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Shooting Svema Foto 100

This week I tried using a new film stock with my camera and thought I’d share my thoughts on it and some resources for shooting/developing.

Shooting photos is a hobby of mine that I enjoy while also justifying as the photos that come out of it serve as a nice library of reference images for artwork. The process of waiting until a roll is finished then developing and scanning them in myself is also quite a nice ritual.When I was younger I saw people in darkrooms in various forms of media like TV shows or Movies and thinking to myself that it seemed like such an intimidating hobby to have. It felt like watching a mad scientist pouring chemicals in beakers doing unholy science to pull images from another realm into existence.  After a year 10 class in highschool I realised that even though the science of it all didn't make much sense to me, if you followed the instructions, it was on par with the difficulty of baking a cake.

For film, I’ve been shooting a lot of hp5 (using a bulk roll of it to wind onto smaller rolls), but recently got my hands on a couple rolls of the Ukrainian brand Svema.This week I tried shooting their Foto 100. 

At one point the battery for my camera’s lightmeter died and I had to improvise and go off an app on my phone. I already had the on my phone for figuring out exposure times for night shots, so luckily I didn’t have to go looking on the spot for one. It’s free and I’ve found it pretty decent whenever I’ve used it.

There was a bit of grain in a few of them but it doesn't bother me. They  were developed in Rodinal at 1:50 using times found on the Massive Dev Chart. Rodinal is great because it lasts for ages, Here someone used 68 year old rodinal with success. The other upside is that the chemical gets diluted with water so much that one bottle will last much longer than other chemicals that have a more equal ratio. Its also worth mentioning that The Massive Dev chart is an amazing resource for developing film. You throw in what film and what developer chem you have and it’ll tell you all you need to know. They have a huge database of film stocks and developers.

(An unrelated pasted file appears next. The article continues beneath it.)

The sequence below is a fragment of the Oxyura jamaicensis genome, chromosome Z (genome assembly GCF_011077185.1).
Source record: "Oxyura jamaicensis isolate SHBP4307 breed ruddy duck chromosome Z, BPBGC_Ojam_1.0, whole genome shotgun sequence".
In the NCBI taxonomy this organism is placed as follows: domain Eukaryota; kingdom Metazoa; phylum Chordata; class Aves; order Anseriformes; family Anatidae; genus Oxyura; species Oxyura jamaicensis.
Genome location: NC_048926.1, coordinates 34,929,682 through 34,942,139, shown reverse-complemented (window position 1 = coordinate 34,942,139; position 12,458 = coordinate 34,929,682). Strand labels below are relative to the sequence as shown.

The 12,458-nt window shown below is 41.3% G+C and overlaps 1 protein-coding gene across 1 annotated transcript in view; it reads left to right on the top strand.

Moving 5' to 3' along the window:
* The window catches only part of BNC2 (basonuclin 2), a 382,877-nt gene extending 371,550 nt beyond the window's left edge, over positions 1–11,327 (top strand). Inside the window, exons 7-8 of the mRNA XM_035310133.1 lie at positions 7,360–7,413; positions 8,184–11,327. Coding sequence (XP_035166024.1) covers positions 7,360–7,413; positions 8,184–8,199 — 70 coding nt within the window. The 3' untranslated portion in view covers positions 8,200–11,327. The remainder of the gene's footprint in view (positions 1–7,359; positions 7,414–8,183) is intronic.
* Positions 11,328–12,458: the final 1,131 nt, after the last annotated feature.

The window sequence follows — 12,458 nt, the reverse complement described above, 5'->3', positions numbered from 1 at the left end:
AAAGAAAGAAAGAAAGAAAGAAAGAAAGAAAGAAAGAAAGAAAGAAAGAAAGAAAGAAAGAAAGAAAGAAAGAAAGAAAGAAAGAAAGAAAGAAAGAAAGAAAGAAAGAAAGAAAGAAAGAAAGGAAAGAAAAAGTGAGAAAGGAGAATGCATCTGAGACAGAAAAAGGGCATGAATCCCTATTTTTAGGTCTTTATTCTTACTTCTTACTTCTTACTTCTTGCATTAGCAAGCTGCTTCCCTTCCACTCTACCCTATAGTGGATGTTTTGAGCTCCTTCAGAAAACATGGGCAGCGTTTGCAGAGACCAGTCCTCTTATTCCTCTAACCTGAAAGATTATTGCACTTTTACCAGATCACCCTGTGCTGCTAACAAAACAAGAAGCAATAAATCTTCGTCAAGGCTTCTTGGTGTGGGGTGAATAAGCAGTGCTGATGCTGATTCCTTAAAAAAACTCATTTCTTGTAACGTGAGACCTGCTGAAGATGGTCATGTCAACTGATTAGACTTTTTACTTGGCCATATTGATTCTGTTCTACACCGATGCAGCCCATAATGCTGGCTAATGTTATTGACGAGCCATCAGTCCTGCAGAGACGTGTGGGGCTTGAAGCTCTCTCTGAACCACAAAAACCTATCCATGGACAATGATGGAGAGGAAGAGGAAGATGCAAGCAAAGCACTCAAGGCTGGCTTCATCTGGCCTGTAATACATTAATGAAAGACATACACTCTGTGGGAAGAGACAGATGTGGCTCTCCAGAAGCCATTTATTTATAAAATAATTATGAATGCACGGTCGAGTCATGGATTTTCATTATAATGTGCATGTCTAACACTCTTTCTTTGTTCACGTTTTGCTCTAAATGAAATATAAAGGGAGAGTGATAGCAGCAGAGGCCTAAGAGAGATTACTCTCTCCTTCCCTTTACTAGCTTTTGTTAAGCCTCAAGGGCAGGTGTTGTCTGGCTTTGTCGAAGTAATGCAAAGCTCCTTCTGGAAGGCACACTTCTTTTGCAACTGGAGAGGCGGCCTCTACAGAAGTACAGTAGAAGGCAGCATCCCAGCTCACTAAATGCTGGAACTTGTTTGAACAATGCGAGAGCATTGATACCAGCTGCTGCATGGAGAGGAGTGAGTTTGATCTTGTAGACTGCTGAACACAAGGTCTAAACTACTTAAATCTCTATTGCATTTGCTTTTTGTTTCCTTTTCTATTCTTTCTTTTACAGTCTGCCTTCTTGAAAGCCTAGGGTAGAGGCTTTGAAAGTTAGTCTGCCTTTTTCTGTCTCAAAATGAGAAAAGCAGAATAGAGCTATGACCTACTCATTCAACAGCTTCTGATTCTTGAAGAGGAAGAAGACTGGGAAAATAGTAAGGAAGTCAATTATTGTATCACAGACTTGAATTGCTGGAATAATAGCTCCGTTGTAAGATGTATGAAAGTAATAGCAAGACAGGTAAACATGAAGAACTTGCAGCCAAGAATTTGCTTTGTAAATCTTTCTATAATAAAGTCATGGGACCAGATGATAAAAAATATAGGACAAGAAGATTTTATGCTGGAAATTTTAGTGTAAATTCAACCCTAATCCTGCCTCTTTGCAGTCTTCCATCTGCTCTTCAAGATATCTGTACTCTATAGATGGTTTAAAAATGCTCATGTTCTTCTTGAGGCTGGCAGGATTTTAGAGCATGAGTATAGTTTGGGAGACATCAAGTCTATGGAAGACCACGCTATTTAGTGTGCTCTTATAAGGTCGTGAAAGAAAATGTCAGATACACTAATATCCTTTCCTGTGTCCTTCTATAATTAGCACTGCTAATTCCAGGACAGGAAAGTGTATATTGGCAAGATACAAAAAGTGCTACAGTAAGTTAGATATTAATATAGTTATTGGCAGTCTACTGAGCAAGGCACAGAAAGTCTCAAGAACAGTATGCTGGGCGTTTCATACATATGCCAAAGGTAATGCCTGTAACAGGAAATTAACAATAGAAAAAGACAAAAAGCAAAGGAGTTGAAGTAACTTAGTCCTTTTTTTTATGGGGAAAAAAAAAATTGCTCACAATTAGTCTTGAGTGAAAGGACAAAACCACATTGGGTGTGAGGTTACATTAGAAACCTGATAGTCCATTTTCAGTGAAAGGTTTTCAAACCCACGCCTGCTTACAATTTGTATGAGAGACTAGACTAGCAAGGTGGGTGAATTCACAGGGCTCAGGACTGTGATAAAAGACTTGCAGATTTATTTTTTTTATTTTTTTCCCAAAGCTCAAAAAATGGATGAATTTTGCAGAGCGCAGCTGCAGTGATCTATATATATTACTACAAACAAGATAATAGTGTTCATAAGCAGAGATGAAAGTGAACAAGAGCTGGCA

After developing was done, the photos were scanned and I was pretty happy with the results.

From memory the Ukrainian film was sold at the local store for around $7 a roll and was their cheapest filmstock.

I want to get my hands on some Black and white motion capture film to shoot. Hopefully I’ll be able to get my hands on a bulk roll of that one day.


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